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Posts Tagged ‘trans’

So. . . when I first saw this blog post from LivLuna, I wasn’t sure how to feel about something called “SlutWalk.” 

If I’m being totally honest, I have to admit that I have been known to call a girl or two “sluts”–without really knowing anything about them, other than how they were dressed.  I always knew it was wrong to judge others like that. . . but what can I say?  I’m opinionated. 

But after reading about SlutWalk and watching the video above, I can’t help but reevaluate my use of the words “slut” and “bitch.”  What they’re saying is true.  Using words like that does make it sound like it’s OK to judge women based on what clothes they wear or how much make-up they have on–and gives people a socially accepted way to discriminate and even abuse women. 

In some cases, the way a woman was dressed has even been used as a defense for rape, and THAT is the kind of stereotyping that SlutWalk is trying to fight against.

The New York Post may think that SlutWalks are “feminist folly” and “idiocy,” but as far as I’m concerned, it has really gotten me to reconsider what words like “slut” really mean.  I’m vowing to think a little more before I speak unkindly of others.

 And I plan to attend SlutWalk NYC on August 20, 2011!

Wanna join in?  RSVP to the Facebook Event.

Vote in the poll below or comment and let me know what you think!  Like this post?  Be sure to click “like” or share with your friends on facebook and twitter!
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Someone recently asked me about my “coming out” story.  I don’t talk about it much because. . . well. . . it’s just not that exciting.  Even my sister’s coming out story is more interesting than mine!

Hell, to be honest, I wasn’t even that nervous about coming out–except to my mom. 

I knew she’d still love me. . . but she had been asking me for years if I liked girls. . . and I always told her “No, I don’t think so” or “Nope, no girl fantasies for me.”

And it was true!  I had never had any interest girls. . . but I hadn’t had any interest in guys either.  Naturally, she was wondering. 

FINALLY, in May of my junior year of high school, it happened–my first real crush on a girl.  I knew I had to tell my mom the truth.

So that Saturday, my mom and I were in her Mustang and she was driving me to my lame part-time job at the public library.  About two minutes into the drive (it only took five to get to the library from home), I finally got up the courage to say something.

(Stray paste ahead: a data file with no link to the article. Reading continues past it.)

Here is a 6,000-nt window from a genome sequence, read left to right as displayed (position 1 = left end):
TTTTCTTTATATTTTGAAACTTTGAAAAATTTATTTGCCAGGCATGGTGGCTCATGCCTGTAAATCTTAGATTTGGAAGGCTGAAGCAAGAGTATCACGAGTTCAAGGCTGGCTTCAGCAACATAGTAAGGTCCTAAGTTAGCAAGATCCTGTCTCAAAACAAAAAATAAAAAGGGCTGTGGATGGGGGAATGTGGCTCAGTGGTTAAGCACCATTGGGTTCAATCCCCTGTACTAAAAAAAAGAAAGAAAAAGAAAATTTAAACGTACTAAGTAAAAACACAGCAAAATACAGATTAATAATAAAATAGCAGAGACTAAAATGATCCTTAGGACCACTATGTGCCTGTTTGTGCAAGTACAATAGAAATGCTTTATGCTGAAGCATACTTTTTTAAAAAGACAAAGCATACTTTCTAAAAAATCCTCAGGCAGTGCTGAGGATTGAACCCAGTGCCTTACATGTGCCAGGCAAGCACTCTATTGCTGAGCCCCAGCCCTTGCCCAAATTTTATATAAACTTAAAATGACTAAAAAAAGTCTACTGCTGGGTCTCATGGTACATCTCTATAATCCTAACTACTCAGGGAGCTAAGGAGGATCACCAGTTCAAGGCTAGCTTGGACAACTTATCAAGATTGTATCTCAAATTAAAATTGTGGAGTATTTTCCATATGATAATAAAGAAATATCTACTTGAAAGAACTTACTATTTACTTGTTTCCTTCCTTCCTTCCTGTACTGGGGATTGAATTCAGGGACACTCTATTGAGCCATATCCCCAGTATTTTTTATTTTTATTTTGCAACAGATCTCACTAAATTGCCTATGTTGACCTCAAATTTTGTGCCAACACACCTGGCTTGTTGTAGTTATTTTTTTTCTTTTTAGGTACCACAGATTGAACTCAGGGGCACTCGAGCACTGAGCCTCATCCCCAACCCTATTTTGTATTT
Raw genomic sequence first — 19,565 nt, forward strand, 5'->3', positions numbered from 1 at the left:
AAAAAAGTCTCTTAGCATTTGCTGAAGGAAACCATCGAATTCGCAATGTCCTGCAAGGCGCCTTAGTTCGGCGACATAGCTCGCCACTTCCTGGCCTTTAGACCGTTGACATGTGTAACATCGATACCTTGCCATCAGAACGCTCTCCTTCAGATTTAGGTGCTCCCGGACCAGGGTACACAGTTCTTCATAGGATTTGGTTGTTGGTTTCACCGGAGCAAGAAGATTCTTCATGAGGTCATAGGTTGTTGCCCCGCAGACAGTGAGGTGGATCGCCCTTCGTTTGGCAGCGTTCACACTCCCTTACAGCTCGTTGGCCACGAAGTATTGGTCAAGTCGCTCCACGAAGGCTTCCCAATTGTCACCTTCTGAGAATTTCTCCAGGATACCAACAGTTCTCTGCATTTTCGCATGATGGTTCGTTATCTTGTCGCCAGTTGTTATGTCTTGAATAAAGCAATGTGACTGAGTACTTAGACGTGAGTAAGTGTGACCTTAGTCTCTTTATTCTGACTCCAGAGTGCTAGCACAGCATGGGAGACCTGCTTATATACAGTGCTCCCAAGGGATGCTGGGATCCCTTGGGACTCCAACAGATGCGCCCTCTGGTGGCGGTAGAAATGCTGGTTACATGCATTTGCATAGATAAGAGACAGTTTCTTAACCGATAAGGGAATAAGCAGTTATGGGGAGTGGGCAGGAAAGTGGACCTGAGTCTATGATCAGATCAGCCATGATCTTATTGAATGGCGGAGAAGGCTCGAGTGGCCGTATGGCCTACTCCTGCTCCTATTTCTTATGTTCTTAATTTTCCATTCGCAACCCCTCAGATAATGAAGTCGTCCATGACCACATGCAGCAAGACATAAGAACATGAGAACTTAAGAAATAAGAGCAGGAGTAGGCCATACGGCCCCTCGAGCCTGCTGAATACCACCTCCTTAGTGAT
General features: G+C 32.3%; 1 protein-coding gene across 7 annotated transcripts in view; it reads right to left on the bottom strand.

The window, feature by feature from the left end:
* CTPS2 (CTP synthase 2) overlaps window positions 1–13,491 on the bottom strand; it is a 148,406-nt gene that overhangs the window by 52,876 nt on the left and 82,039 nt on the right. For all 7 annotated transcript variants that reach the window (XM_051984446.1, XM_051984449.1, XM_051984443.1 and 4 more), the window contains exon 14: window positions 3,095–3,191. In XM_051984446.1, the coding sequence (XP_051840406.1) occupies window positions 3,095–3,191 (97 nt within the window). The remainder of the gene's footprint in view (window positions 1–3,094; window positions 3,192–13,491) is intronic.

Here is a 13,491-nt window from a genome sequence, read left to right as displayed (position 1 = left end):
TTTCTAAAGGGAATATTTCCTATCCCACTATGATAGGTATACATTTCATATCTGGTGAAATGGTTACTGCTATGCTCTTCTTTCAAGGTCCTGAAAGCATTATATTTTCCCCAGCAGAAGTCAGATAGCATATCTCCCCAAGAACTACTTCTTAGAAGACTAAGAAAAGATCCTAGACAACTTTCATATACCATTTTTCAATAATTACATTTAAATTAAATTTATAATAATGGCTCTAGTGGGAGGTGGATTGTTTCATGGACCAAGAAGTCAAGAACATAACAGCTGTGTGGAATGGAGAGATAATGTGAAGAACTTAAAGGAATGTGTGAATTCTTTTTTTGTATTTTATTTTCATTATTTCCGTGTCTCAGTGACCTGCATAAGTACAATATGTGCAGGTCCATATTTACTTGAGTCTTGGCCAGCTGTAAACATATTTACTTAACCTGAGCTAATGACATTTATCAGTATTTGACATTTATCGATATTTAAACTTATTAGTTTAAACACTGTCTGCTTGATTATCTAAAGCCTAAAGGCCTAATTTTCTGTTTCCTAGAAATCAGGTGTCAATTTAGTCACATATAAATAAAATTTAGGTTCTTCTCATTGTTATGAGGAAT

“Mom.”

“What?”

“I like Kim.”

“Like. . . what?”  She looked confused.

“I like Kim.  A lot.”  I tried to sound casual.

“Like. . . as a friend?  Or like you wanna date her?”

“I’m going out with her.”

“So. . . you’re gay?”  She put on her turn signal.

“I don’t know.” 

“What do you mean you don’t know?  You like girls, right?” 

“No.  I like Kim.  Beyond that, I don’t know.” 

“You picked now to tell me?” she asked, as we pulled up to the library and she put the parking break on.

“. . . . Yes?”

She gave me a look and shook her head. 

“I love you,” she said, and leaned over to give me a hug.  “Have a good day at work.”

“Love you, too!”  I hugged her and got out of the car. 

That was in 2006, and to this day, she still makes fun of me for coming out the day before Mother’s Day.

“What kind of a Mother’s Day present is that?!”

I’d like to thank my mom for raising me to be such a confident, well-adjusted kid.  I’m nothing compared to some of the other crazies at my college.  =P 

Pretty sure my mom must have one of those in her closet somewhere. . .
 
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So. . . while I was home visiting my family for Easter, my mom asked me this question:

If you found out that there was a drug you could take that would make you straight, would you take it?

I didn’t even hesitate to tell her “No.”

And she was surprised that I wouldn’t want to be straight if I could be.

Ever since I first realized that I was a lesbian and came out, it’s been such an integral part of my life.  While it’s far from being the only important factor in defining who I am, it is still a major part of who I consider myself to be and how I think about myself.  It has affected the decisions I’ve made, the way I have viewed the world, and the person I have become.